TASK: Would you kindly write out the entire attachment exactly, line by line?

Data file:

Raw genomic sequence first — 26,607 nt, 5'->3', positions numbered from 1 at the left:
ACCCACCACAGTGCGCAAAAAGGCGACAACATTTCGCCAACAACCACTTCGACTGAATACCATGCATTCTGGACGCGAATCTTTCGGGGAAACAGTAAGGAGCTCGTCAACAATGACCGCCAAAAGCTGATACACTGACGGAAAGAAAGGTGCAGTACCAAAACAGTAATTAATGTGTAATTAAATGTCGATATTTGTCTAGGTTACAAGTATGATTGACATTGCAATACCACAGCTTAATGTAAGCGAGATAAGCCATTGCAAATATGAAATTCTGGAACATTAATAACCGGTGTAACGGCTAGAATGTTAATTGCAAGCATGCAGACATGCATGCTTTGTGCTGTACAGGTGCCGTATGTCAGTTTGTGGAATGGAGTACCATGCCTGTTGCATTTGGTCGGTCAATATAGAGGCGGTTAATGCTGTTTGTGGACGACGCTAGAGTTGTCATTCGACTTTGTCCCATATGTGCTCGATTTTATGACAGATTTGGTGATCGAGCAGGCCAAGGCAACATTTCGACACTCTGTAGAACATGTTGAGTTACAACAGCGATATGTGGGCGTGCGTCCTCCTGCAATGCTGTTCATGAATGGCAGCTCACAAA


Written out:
Raw genomic sequence first — 26,607 nt, 5'->3', positions numbered from 1 at the left:
ACCCACCACAGTGCGCAAAAAGGCGACAACATTTCGCCAACAACCACTTCGACTGAATACCATGCATTCTGGACGCGAATCTTTCGGGGAAACAGTAAGGAGCTCGTCAACAATGACCGCCAAAAGCTGATACACTGACGGAAAGAAAGGTGCAGTACCAAAACAGTAATTAATGTGTAATTAAATGTCGATATTTGTCTAGGTTACAAGTATGATTGACATTGCAATACCACAGCTTAATGTAAGCGAGATAAGCCATTGCAAATATGAAATTCTGGAACATTAATAACCGGTGTAACGGCTAGAATGTTAATTGCAAGCATGCAGACATGCATGCTTTGTGCTGTACAGGTGCCGTATGTCAGTTTGTGGAATGGAGTACCATGCCTGTTGCATTTGGTCGGTCAATATAGAGGCGGTTAATGCTGTTTGTGGACGACGCTAGAGTTGTCATTCGACTTTGTCCCATATGTGCTCGATTTTATGACAGATTTGGTGATCGAGCAGGCCAAGGCAACATTTCGACACTCTGTAGAACATGTTGAGTTACAACAGCGATATGTGGGCGTGCGTCCTCCTGCAATGCTGTTCATGAATGGCAGCTCACAAA